I applaud my dueling partner Ryan Fuhrmann for both his realistic assessment of the housing mess and his contrarian-focused value bent on how to invest in the crisis. Unfortunately, his analysis focused only on the financial aspects of the crisis and neglected one very key point: 2008 is an election year.

Politicians of all stripes who are looking to be re-elected or elevated to higher office are bending over backward to be seen as doing something -- anything -- to "help" cushion the crisis. Unfortunately, with all their talk of heavy-handed interventions, what they're really doing is displaying their utter ignorance of how financial markets work and recover. With that backdrop, 2008 may well shape up to be a disaster.

Even assuming Ryan is right and there's enough panic currently priced into stocks to let some be legitimate values at this price, that's no assurance that they'll recover in 2008. After all, take a look at how long it took tech stocks to bottom out after the 2000 implosion:

Company

Post-Bubble
Low Price

Date of That
Low Price

MicroStrategy (NASDAQ:MSTR)

$4.20

7/3/2002

Hewlett-Packard (NYSE:HPQ)

$10.75

7/24/2002

Novell (NASDAQ:NOVL)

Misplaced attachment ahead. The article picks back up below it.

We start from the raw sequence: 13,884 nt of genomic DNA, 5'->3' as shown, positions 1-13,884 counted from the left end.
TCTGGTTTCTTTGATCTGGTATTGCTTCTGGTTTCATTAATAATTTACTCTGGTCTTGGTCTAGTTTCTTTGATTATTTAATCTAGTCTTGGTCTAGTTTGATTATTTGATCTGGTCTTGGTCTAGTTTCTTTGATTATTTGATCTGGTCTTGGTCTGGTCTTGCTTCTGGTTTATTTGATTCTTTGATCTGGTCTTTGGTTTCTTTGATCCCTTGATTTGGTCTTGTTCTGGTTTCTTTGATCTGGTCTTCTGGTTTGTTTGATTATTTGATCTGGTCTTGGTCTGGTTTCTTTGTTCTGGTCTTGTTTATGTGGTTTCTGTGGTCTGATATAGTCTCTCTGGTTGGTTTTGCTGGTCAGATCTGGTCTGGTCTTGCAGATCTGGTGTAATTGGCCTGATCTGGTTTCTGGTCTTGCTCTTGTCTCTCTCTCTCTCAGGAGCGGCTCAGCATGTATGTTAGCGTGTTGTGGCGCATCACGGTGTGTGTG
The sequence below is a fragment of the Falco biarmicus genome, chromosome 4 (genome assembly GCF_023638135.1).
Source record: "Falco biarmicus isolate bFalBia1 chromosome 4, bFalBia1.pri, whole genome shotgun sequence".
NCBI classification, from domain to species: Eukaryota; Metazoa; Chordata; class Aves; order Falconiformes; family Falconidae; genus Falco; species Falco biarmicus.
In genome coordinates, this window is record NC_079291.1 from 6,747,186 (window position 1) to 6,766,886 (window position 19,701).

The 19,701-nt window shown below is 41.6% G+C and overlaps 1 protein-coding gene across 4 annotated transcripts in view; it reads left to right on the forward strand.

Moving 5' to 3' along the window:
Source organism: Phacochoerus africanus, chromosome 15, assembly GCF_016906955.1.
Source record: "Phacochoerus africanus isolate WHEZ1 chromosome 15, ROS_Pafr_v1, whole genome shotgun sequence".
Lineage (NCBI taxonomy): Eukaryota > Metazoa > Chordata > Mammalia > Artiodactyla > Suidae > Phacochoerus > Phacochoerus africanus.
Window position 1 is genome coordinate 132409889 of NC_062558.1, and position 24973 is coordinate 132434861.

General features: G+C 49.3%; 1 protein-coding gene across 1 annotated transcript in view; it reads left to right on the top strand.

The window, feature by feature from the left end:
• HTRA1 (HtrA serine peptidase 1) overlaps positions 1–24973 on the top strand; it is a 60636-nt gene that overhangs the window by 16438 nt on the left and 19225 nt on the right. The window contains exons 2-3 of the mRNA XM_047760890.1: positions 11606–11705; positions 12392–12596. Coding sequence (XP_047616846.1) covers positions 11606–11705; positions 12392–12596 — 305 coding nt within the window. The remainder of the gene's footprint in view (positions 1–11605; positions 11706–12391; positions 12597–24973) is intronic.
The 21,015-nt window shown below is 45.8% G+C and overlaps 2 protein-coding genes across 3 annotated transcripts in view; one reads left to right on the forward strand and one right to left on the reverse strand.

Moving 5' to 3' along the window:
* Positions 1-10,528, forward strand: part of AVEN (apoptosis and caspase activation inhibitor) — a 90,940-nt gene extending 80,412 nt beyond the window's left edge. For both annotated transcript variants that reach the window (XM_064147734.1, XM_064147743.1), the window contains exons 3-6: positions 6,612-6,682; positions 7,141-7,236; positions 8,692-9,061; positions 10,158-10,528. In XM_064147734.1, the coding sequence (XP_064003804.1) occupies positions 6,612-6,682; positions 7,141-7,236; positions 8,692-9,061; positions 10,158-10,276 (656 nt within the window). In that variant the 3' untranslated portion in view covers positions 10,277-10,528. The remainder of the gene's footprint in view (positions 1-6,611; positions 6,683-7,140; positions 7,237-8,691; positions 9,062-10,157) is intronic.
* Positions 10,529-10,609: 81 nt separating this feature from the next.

$1.57

8/14/2002

Alcatel-Lucent (NYSE:ALU)

$2.03

9/24/2002

Sun Microsystems (NASDAQ:JAVA)

$10.56

10/7/2002

Nortel (NYSE:NT)

$4.30

10/10/2002

Level 3 Communications (NASDAQ:LVLT)

$1.55

5/16/2005

All data split-adjusted

   

While the technology bubble may have burst in 2000, many of the surviving stocks involved in that crash didn't actually start recovering until 2002 -- or later. What would make 2008 (the year after the housing crash) be any better than 2001 (the year after the tech crash)? I sincerely hope that happier days are in front of us, but I fear those days may not be seen until 2009 -- or beyond.

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At the time of publication, Fool contributor Chuck Saletta owned shares of Alcatel-Lucent. The Fool has a disclosure policy.